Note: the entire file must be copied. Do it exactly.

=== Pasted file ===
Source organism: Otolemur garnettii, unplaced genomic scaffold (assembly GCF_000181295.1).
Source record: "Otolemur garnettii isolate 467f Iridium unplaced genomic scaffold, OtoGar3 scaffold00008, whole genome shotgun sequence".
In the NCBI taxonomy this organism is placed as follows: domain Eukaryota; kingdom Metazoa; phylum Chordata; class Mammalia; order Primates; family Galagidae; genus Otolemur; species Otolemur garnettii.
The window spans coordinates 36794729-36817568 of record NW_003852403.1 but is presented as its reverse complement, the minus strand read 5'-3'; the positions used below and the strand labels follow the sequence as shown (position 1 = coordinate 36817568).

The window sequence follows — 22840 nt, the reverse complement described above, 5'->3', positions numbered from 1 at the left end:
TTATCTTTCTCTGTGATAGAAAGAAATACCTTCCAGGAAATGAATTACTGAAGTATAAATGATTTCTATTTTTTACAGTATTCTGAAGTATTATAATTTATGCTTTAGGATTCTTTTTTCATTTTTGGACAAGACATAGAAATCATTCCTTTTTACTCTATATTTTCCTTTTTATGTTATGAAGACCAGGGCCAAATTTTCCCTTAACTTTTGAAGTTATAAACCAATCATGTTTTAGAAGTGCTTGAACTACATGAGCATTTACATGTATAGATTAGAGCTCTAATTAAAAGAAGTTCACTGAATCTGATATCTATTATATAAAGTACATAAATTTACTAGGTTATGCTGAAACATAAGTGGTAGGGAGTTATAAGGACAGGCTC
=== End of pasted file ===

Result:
Source organism: Otolemur garnettii, unplaced genomic scaffold (assembly GCF_000181295.1).
Source record: "Otolemur garnettii isolate 467f Iridium unplaced genomic scaffold, OtoGar3 scaffold00008, whole genome shotgun sequence".
In the NCBI taxonomy this organism is placed as follows: domain Eukaryota; kingdom Metazoa; phylum Chordata; class Mammalia; order Primates; family Galagidae; genus Otolemur; species Otolemur garnettii.
The window spans coordinates 36794729-36817568 of record NW_003852403.1 but is presented as its reverse complement, the minus strand read 5'-3'; the positions used below and the strand labels follow the sequence as shown (position 1 = coordinate 36817568).

The window sequence follows — 22840 nt, the reverse complement described above, 5'->3', positions numbered from 1 at the left end:
TTATCTTTCTCTGTGATAGAAAGAAATACCTTCCAGGAAATGAATTACTGAAGTATAAATGATTTCTATTTTTTACAGTATTCTGAAGTATTATAATTTATGCTTTAGGATTCTTTTTTCATTTTTGGACAAGACATAGAAATCATTCCTTTTTACTCTATATTTTCCTTTTTATGTTATGAAGACCAGGGCCAAATTTTCCCTTAACTTTTGAAGTTATAAACCAATCATGTTTTAGAAGTGCTTGAACTACATGAGCATTTACATGTATAGATTAGAGCTCTAATTAAAAGAAGTTCACTGAATCTGATATCTATTATATAAAGTACATAAATTTACTAGGTTATGCTGAAACATAAGTGGTAGGGAGTTATAAGGACAGGCTC